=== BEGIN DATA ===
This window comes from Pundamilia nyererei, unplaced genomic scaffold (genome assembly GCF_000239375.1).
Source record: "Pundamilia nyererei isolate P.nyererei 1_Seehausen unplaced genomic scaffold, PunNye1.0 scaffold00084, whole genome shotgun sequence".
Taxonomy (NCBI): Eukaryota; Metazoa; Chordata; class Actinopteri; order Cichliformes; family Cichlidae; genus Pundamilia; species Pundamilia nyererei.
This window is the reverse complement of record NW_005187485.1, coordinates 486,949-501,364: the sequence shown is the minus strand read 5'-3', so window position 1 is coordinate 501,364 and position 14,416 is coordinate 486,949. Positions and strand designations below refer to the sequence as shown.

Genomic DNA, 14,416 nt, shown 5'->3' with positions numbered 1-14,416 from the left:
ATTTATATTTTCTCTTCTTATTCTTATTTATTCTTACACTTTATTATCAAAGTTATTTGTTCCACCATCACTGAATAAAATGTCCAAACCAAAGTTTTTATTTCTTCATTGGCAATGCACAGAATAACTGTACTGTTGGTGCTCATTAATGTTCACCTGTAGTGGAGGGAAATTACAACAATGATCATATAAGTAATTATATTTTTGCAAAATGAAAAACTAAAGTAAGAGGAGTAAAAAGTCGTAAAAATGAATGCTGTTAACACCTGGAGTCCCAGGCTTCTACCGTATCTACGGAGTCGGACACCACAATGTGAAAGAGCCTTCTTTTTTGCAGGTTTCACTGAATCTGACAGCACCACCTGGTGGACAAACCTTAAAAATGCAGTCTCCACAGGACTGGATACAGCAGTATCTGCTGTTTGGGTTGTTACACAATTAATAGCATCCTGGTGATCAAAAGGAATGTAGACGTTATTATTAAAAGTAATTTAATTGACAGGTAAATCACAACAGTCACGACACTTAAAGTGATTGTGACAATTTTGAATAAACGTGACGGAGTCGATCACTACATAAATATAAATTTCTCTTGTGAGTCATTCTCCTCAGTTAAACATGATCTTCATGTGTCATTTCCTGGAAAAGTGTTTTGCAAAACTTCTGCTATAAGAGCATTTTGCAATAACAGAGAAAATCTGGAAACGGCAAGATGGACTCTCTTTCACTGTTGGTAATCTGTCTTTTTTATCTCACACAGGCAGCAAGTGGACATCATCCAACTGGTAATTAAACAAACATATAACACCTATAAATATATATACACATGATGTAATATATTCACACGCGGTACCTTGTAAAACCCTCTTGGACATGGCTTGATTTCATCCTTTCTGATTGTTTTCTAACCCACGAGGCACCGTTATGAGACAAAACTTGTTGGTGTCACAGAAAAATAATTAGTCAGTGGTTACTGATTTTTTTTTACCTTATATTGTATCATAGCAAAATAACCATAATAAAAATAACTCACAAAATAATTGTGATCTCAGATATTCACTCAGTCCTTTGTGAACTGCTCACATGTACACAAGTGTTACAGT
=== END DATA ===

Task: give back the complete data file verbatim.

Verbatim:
This window comes from Pundamilia nyererei, unplaced genomic scaffold (genome assembly GCF_000239375.1).
Source record: "Pundamilia nyererei isolate P.nyererei 1_Seehausen unplaced genomic scaffold, PunNye1.0 scaffold00084, whole genome shotgun sequence".
Taxonomy (NCBI): Eukaryota; Metazoa; Chordata; class Actinopteri; order Cichliformes; family Cichlidae; genus Pundamilia; species Pundamilia nyererei.
This window is the reverse complement of record NW_005187485.1, coordinates 486,949-501,364: the sequence shown is the minus strand read 5'-3', so window position 1 is coordinate 501,364 and position 14,416 is coordinate 486,949. Positions and strand designations below refer to the sequence as shown.

Genomic DNA, 14,416 nt, shown 5'->3' with positions numbered 1-14,416 from the left:
ATTTATATTTTCTCTTCTTATTCTTATTTATTCTTACACTTTATTATCAAAGTTATTTGTTCCACCATCACTGAATAAAATGTCCAAACCAAAGTTTTTATTTCTTCATTGGCAATGCACAGAATAACTGTACTGTTGGTGCTCATTAATGTTCACCTGTAGTGGAGGGAAATTACAACAATGATCATATAAGTAATTATATTTTTGCAAAATGAAAAACTAAAGTAAGAGGAGTAAAAAGTCGTAAAAATGAATGCTGTTAACACCTGGAGTCCCAGGCTTCTACCGTATCTACGGAGTCGGACACCACAATGTGAAAGAGCCTTCTTTTTTGCAGGTTTCACTGAATCTGACAGCACCACCTGGTGGACAAACCTTAAAAATGCAGTCTCCACAGGACTGGATACAGCAGTATCTGCTGTTTGGGTTGTTACACAATTAATAGCATCCTGGTGATCAAAAGGAATGTAGACGTTATTATTAAAAGTAATTTAATTGACAGGTAAATCACAACAGTCACGACACTTAAAGTGATTGTGACAATTTTGAATAAACGTGACGGAGTCGATCACTACATAAATATAAATTTCTCTTGTGAGTCATTCTCCTCAGTTAAACATGATCTTCATGTGTCATTTCCTGGAAAAGTGTTTTGCAAAACTTCTGCTATAAGAGCATTTTGCAATAACAGAGAAAATCTGGAAACGGCAAGATGGACTCTCTTTCACTGTTGGTAATCTGTCTTTTTTATCTCACACAGGCAGCAAGTGGACATCATCCAACTGGTAATTAAACAAACATATAACACCTATAAATATATATACACATGATGTAATATATTCACACGCGGTACCTTGTAAAACCCTCTTGGACATGGCTTGATTTCATCCTTTCTGATTGTTTTCTAACCCACGAGGCACCGTTATGAGACAAAACTTGTTGGTGTCACAGAAAAATAATTAGTCAGTGGTTACTGATTTTTTTTTACCTTATATTGTATCATAGCAAAATAACCATAATAAAAATAACTCACAAAATAATTGTGATCTCAGATATTCACTCAGTCCTTTGTGAACTGCTCACATGTACACAAGTGTTACAGT